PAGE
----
The Beginning of Pearl Farming near Empire Bay
In the waters near Empire Bay, over 20 years ago, four oyster farmers changed the face of the Australian pearl industry, by successfully cultivating Akoya pearls. The Australian cultured pearl industry is predominantly located in WA and NT, but the local oyster farmers put the Central Coast on the industry map.
Late 1990s, local oyster farmers Denis Paterson and Ian Crisp were intrigued by these small strange soft shell creatures they were finding on their oyster frames. The shells were too soft and fragile for commercial use. Mentioning these shells to the local Fisheries Inspectors the shells were identified as the Akoya oyster, the same oyster the Japanese were trying to grow in Port Stephens for their cultured pearl industry, but with no success. Denis and Ian had discovered these naturally occurring Akoya oysters in Brisbane Waters and decided to give the cultured pearl industry a go.
Denis Paterson and wife Val have been Empire Bay residents for the past 50 years. Looking for a “sea change”, Denis and Val moved from Sydney to Empire Bay in 1971. Then in 1975 purchased oyster leases from Ernie Adams.
The Broken Bay Pearls company was formed in 2003 by Ian Crisp, Denis Paterson, and two other oyster farmers, Peter Clift and Roger Clarke. The company employed an ex-Port Stephens pearl technician and contracted a Japanese pearl farmer to come over and show them how best to set up an Akoya farm.
The Brisbane Water estuary is one of the few places in NSW where pearls can be grown. The degree of salinity in the water is one of the most important factors. As Ian Crisp told the Daily Telegraph, “The estuary has very little catchment, so we don’t get heavy influxes of freshwater when it rains ...that is the problem with most of the other estuaries in NSW... they might be great for other kinds of oysters that are freshwater tolerant, but not for these pearl oysters.”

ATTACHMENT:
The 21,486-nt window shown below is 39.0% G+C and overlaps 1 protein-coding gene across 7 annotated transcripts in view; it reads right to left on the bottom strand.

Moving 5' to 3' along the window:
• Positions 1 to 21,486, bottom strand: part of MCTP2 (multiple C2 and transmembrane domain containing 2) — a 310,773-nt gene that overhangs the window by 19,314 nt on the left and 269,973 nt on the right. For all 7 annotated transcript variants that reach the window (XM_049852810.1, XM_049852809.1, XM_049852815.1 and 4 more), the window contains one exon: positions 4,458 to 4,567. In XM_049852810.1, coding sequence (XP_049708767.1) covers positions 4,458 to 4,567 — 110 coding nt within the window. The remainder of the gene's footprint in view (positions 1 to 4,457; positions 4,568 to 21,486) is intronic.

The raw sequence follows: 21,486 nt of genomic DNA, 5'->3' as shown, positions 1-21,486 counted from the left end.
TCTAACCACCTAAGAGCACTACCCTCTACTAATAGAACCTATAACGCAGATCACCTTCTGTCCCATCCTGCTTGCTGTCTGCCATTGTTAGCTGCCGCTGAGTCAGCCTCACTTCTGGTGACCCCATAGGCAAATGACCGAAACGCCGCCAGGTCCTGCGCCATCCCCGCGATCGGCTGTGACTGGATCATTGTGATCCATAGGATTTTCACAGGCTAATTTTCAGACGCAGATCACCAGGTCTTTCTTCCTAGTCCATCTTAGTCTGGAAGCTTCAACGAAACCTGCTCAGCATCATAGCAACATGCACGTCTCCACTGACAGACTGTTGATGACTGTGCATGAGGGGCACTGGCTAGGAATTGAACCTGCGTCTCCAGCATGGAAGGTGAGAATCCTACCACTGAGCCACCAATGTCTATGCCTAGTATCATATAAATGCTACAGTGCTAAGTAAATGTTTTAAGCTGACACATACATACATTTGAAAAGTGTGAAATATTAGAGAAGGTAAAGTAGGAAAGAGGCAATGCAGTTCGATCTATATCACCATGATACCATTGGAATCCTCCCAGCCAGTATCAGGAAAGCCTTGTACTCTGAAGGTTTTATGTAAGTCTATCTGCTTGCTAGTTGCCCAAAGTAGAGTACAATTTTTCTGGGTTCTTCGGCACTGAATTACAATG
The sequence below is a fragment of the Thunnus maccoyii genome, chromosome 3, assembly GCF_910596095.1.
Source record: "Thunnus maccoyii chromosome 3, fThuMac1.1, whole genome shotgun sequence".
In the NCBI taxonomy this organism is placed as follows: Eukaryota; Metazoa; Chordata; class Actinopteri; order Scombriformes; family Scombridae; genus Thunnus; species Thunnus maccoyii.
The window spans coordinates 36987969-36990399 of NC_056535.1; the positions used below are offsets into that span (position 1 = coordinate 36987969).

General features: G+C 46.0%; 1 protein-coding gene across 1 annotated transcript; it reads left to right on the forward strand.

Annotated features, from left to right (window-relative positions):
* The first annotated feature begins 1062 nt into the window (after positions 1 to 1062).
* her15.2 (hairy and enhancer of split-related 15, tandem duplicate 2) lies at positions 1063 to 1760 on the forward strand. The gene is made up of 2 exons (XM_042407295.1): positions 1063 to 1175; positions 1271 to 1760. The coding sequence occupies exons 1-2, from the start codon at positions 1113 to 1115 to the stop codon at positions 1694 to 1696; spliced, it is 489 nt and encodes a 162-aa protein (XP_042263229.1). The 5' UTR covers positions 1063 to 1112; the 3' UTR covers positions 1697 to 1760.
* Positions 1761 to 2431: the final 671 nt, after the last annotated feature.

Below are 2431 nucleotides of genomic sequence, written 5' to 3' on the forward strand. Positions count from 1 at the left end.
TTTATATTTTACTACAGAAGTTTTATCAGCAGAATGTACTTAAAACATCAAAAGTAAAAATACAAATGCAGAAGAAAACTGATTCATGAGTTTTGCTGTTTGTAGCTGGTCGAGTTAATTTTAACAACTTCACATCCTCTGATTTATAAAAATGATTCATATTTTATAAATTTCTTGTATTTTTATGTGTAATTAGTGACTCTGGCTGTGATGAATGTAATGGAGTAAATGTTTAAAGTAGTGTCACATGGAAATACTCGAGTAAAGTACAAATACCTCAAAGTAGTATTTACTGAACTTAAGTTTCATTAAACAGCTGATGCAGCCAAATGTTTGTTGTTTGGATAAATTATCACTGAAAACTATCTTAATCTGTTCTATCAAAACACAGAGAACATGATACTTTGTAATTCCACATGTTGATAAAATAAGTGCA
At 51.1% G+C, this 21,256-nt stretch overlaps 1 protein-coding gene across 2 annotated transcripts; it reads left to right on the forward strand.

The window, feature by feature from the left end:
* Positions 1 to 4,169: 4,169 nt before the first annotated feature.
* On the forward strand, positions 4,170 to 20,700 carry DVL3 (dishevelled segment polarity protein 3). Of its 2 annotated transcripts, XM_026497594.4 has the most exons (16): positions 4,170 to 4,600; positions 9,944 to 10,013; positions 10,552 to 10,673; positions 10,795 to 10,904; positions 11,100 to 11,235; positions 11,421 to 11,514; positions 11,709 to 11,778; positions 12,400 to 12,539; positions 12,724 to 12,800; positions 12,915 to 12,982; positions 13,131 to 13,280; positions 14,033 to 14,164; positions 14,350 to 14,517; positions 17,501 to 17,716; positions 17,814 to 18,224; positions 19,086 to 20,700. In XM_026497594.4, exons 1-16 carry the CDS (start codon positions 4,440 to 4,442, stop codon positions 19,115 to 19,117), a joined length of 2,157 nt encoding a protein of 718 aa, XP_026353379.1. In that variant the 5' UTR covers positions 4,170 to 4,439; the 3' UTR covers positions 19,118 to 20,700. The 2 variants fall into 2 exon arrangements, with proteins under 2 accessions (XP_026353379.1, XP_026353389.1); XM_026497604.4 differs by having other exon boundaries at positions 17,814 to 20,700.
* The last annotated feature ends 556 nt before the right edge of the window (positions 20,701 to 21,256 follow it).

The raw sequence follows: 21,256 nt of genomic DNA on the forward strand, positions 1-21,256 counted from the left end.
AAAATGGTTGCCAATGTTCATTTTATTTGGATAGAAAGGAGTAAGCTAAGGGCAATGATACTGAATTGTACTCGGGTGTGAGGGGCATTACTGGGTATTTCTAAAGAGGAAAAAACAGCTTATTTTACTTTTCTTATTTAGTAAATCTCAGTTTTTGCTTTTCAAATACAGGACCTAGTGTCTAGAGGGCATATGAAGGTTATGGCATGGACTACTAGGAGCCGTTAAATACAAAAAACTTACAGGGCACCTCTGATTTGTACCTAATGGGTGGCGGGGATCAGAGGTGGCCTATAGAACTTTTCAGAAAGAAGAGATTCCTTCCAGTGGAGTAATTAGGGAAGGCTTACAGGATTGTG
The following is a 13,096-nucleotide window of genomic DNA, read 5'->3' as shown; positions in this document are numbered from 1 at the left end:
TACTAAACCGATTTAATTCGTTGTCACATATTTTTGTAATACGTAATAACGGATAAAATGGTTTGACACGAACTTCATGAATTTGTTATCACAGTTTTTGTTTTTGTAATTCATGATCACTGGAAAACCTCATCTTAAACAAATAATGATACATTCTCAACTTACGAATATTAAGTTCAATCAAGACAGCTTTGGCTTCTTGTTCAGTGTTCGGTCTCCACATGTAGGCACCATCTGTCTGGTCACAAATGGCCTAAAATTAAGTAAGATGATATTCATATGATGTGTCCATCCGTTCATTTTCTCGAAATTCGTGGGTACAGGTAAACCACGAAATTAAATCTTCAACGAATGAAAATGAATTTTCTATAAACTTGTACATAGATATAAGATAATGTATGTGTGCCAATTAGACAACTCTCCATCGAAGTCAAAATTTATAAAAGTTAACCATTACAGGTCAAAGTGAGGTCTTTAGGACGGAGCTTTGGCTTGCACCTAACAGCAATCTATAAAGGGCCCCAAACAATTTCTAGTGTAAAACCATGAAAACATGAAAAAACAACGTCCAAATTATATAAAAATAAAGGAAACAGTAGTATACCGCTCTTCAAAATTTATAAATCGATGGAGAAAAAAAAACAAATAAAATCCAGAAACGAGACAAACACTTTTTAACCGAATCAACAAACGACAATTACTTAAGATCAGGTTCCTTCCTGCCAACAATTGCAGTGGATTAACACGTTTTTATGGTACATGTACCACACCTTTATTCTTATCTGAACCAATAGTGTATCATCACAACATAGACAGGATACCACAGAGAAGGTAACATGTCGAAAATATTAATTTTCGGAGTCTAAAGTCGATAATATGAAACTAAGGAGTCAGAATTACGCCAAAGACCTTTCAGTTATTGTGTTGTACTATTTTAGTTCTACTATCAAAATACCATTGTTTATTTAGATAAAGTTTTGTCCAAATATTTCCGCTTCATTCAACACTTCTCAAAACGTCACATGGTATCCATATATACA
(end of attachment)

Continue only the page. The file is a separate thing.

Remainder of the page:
“Cultivating pearls is a time-consuming process,” explains Denis. “It generally takes two years to grow the oyster before it can be seeded and then another 18 months to two years to grow the pearl and be ready for harvesting. From there, it can be another year for the pearls to be sorted and graded ready for sale.”
The seed is a 3mm-6mm bead of finely crushed Mississippi mud oyster shell that is inserted by experienced local technicians.
By 2011, the farmers harvested their fourth crop and collected between 10,000 – 20,000 pearls.
The Broken Bay Pearl company is now producing world class Akoya pearls with the natural colours and lustra that are superior to that of many pearls from Asia, which have been bleached or artificially coloured.
In 2015, Denis retired and sold the Broken Bay Pearls company to the WA company Pearls of Australia. Today, under the guidance of James Brown (3rd generation pearl farmer) the future of the locally grown Broken Bay Pearl company seems secure. We should be grateful for the Brown’s as they kept the business Australian owned, and all the locals got to keep their jobs.
From the leases near Empire Bay, and a tiny oyster shed near St Huberts Island, some of the best cultured pearls in the world are being produced.
Source: Interview with Denis Paterson; Newcastle Herald June 2011;
Jewellery World January 2011; Daily Telegraph February 2018
By Robert Thompson